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worldly concerns to prosper in the week that followed, * and many others of every grade in life, have rejoiced with the pious statesman, Wilberforce, that Sunday was their own,

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which they could spend with their family, when wearied

6 With six days' care and noise and strife.”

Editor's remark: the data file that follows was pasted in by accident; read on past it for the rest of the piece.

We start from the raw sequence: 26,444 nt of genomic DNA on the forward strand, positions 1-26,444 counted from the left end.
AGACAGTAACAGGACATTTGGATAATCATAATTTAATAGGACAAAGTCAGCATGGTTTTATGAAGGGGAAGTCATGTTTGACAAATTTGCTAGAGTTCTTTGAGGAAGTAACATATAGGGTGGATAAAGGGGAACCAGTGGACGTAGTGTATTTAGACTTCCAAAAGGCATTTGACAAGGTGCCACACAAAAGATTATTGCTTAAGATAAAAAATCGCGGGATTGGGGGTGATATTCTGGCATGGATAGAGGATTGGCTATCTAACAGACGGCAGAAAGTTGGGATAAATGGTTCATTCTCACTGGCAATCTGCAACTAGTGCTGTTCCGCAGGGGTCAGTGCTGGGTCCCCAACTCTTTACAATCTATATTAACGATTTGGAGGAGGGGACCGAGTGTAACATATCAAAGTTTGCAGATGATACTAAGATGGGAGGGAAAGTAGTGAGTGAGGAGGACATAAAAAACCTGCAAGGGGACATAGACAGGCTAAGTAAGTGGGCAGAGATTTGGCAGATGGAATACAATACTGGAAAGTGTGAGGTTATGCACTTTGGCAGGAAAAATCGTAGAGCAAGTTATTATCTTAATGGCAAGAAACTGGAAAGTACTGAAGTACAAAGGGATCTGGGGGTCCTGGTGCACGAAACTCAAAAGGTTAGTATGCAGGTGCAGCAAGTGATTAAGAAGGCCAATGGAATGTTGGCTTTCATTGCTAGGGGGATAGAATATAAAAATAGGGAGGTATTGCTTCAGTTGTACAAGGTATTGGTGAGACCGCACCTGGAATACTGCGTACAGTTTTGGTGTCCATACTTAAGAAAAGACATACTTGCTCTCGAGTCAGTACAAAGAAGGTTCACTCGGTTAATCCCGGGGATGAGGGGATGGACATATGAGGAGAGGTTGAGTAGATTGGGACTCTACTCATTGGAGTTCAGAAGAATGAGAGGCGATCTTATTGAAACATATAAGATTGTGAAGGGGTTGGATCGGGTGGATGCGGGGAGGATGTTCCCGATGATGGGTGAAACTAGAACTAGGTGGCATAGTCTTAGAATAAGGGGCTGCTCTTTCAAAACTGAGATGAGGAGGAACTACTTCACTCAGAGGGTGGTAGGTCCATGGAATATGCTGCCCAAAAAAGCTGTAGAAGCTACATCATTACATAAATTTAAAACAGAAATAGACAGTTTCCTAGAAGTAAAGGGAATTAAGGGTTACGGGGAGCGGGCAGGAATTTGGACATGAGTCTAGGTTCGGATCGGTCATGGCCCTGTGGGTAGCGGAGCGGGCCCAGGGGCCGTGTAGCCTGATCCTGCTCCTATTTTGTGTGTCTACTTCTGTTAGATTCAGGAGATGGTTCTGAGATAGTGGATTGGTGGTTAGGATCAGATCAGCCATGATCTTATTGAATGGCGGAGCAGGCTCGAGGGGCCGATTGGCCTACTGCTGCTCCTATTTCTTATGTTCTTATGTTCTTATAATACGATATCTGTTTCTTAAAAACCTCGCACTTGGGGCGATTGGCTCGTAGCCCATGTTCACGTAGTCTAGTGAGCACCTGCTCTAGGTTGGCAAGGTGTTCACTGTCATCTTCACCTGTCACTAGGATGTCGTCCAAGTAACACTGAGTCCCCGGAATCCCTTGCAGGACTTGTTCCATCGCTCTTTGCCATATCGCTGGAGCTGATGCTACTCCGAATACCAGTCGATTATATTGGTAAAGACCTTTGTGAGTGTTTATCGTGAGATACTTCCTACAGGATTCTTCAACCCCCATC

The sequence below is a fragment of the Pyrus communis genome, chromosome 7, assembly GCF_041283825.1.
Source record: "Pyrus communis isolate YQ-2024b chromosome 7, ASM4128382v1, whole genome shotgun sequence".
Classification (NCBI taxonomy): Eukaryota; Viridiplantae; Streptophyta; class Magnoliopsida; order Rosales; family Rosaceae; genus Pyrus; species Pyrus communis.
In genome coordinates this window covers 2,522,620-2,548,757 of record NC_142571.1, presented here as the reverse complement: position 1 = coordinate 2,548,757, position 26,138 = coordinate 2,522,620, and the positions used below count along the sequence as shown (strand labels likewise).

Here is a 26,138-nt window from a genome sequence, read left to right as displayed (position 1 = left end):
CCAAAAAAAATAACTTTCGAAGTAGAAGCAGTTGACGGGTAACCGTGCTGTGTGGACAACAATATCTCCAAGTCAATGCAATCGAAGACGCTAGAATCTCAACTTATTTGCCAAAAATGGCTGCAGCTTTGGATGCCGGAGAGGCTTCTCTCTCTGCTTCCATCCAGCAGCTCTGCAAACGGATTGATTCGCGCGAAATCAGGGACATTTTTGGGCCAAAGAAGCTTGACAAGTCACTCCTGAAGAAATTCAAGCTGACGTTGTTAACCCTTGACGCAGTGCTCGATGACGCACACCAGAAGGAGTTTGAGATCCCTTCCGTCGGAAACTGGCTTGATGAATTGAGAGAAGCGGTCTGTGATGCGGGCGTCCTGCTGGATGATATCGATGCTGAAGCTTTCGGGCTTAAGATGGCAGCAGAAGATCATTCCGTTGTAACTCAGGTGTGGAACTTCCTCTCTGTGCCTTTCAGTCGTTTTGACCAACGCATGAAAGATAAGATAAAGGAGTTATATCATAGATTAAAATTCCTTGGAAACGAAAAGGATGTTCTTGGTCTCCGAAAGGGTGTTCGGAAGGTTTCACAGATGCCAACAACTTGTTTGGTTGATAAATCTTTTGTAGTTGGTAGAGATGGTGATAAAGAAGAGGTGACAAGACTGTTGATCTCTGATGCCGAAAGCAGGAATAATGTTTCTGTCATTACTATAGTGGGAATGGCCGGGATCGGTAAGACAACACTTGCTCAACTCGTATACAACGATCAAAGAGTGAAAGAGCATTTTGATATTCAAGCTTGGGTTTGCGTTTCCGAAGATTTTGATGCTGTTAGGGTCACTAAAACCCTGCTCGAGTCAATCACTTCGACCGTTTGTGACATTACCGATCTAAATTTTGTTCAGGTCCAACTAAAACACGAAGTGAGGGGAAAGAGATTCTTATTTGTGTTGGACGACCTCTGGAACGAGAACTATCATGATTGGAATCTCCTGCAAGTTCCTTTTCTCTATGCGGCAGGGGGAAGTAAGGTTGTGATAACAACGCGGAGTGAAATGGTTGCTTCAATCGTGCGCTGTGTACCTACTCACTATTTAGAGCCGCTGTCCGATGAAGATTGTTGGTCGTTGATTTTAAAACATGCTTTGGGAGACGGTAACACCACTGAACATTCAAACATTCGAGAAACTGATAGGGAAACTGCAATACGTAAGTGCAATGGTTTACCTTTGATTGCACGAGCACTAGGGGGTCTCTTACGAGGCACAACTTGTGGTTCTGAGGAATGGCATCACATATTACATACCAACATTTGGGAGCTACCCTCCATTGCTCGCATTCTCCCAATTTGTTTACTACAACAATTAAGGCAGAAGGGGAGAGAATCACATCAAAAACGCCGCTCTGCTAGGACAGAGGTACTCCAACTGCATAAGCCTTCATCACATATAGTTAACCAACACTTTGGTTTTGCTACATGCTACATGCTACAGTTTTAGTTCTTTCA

“It is,” says a writer of the present generation, “the believer's day of rest from worldly care, and of holy activity for God ; in it he has to study truth, which he had too little leisure through the week to investigate. He has to read the word of God, with which he might never otherwise become familiar. He has to study himself, by comparison of his tempers and conduct with the law of God, and with the Christian character, as pourtrayed in the Scriptures. He has to learn, from week to week, whether he is retrograding or advancing in the ways of God. He has to listen to the preaching of the gospel, which is Christ's ordinance, and on which he may therefore expect a blessing. He has to meditate on that which he has read or heard, and then to enlarge his knowledge, or deepen his impressions, by Christian conversation with others. “Alone, in his family, and with the church, he has to ask the blessings, which the experiences of life, with devout meditation, have made him see and feel to be necessary. And then he has to bless God in secret for unnumbered mercies, and to join his praises with those of his fellow-worshippers in the church.”